Innovation Is About Arguing, Not Brainstorming. Here’s How To Argue Productively

As brainstorming falls out of vogue, what should replace it? At Continuum Innovation, Daniel Sobol writes, the designers engage in deliberative discourse, a process originally articulated in Aristotle’s Rhetoric and but adapted by Sobol to refer to "participative and collaborative (but not critique-free) communication." Here, he details the five requirements for yielding fruitful collaborative sessions.

The Key To A Unified Brand: A Consistent UI

You’ve seen and experienced it before: The Web team functions separately from the app team, which has nothing to do with the mobile team. But that siloed approach--which can create wildly different experiences across platforms--doesn’t serve the customer or the brand, argues EffectiveUI’s Peyton Lindley. The solution involves an internal organizational shift: "If we can agree that consumers see a brand as having one 'voice,' Lindley writes, "I’d argue that the internal organization’s infrastructure should be set up to reflect that singular voice: No more Web team, separate from the mobile team, separate from the development team."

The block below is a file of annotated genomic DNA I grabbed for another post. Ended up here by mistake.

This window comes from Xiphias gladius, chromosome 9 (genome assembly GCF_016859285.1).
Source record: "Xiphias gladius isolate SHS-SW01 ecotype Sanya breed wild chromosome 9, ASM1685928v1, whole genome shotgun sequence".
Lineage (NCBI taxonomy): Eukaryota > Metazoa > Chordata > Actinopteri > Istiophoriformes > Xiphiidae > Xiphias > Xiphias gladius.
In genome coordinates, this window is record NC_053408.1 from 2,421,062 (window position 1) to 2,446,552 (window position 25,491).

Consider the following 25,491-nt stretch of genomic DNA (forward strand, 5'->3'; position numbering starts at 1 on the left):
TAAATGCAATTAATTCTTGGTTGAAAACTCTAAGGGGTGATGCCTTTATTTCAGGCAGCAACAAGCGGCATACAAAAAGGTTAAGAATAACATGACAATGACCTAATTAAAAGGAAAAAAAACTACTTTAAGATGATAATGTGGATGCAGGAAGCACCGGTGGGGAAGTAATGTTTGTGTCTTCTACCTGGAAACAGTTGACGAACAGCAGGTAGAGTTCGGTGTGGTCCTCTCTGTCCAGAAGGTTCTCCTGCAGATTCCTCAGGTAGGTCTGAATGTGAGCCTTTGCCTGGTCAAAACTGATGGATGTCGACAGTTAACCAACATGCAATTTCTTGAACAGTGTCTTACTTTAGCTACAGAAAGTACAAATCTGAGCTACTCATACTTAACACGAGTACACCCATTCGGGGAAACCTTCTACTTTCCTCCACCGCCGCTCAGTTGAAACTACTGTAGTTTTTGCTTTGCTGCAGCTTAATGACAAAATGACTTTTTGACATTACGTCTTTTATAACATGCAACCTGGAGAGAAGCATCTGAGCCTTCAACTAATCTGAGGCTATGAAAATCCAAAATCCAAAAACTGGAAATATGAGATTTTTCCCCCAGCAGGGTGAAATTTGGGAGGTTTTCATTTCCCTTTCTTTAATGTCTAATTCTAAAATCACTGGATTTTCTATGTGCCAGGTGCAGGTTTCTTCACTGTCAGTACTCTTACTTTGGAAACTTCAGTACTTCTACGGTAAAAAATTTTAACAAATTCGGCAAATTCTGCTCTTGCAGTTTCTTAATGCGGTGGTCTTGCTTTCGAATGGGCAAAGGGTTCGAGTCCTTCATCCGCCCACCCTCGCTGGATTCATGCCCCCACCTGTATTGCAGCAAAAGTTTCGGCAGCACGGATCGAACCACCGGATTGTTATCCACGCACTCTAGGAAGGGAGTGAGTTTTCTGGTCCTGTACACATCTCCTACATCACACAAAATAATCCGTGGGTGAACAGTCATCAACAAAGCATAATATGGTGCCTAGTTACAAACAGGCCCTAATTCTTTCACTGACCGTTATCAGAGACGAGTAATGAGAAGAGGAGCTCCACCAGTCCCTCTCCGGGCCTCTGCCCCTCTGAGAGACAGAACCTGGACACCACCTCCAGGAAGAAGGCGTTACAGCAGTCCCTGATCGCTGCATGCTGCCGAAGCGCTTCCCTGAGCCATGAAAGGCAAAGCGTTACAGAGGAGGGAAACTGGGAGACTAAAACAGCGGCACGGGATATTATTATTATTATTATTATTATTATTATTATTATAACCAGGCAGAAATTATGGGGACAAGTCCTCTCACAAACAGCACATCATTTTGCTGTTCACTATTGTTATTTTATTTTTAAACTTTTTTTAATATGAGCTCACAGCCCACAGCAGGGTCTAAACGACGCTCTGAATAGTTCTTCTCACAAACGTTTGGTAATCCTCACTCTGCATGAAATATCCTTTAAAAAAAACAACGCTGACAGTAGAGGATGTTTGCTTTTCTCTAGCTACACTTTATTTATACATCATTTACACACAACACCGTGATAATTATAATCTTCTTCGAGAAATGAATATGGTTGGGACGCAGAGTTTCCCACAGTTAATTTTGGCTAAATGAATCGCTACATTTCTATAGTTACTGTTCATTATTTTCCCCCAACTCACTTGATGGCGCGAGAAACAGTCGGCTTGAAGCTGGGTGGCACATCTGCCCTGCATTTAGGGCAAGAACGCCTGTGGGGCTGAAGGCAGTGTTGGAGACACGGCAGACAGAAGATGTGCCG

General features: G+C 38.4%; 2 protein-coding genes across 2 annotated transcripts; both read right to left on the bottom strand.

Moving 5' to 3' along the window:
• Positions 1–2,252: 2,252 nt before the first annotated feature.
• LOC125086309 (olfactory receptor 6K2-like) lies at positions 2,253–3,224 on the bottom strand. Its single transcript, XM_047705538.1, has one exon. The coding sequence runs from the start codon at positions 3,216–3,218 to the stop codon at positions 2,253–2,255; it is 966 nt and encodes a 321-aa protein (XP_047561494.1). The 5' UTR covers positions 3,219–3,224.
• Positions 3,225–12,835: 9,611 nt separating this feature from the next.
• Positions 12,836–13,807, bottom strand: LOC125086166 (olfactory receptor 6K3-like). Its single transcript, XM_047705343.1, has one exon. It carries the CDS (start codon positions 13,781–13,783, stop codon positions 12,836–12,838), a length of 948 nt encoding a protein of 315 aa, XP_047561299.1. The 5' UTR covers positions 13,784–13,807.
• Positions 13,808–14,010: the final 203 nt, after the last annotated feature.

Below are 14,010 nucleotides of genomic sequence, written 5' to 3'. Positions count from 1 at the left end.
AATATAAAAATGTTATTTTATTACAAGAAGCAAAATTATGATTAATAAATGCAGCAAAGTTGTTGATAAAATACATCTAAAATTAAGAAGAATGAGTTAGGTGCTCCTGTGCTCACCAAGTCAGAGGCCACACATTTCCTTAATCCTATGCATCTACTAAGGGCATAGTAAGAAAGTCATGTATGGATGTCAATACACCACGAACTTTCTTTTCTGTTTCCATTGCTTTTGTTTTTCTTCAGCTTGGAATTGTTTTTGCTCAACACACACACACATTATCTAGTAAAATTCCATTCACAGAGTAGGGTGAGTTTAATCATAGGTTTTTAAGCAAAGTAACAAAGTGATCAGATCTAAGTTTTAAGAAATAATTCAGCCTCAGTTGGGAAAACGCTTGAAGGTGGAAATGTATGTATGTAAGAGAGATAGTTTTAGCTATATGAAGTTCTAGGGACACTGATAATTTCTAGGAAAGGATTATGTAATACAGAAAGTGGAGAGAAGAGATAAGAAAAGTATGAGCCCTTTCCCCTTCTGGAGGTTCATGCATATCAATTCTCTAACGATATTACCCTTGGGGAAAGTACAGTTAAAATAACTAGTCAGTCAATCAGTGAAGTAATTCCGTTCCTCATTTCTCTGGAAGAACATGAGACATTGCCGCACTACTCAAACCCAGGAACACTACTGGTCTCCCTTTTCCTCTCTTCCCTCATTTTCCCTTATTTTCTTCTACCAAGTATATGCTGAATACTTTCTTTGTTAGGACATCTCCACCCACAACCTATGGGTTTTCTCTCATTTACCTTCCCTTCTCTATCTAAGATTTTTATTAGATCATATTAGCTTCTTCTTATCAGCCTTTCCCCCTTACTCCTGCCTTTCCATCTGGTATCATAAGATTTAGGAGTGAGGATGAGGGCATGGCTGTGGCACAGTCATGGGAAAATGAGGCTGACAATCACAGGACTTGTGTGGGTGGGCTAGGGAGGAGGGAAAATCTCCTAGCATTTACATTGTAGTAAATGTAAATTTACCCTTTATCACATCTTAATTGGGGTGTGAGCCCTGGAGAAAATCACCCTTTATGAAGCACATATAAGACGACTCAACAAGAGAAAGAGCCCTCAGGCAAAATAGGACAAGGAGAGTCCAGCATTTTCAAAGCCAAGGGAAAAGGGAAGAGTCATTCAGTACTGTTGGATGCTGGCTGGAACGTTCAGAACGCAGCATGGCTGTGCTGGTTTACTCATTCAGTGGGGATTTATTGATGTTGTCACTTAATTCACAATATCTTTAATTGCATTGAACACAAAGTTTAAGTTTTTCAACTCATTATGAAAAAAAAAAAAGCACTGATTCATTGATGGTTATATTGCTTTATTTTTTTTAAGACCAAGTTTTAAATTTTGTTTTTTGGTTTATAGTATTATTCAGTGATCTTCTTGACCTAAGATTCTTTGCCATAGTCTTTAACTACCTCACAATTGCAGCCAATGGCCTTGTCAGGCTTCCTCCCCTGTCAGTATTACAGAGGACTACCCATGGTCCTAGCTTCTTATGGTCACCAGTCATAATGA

3 Ways To Predict What Consumers Want Before They Know It

Steve Jobs said, “It is not the customer’s job to know what they want.” But how do you figure out what they want when don’t even know? Scott Anthony, in The Little Black Book of Innovation, gives three pointers: 1. Spend lots of time with your target customers; 2. Look for ways people have developed their own workarounds to a problem for which there’s not yet a solution; 3. Zoom in on untapped markets.

Meetings Are A Skill You Can Master, And Steve Jobs Taught Me How

As part of the Apple branding team from Chiat/Day, Ken Segall gathered lessons from Steve Jobs, including how to conduct a productive meeting. First order of business: Throw out the least important person from the room.

A Former iPhone UI Designer Defends Apple’s Fake-Leather Design Philosophy

In an interview with Fast Company's Austin Carr, an ex-iPhone designer maintains that skeuomorphism can be an effective way to create a mood. "A leather texture," he says, "definitely creates a certain environment and state of mind when you’re using it. I don’t think there is right and wrong, or good and bad here."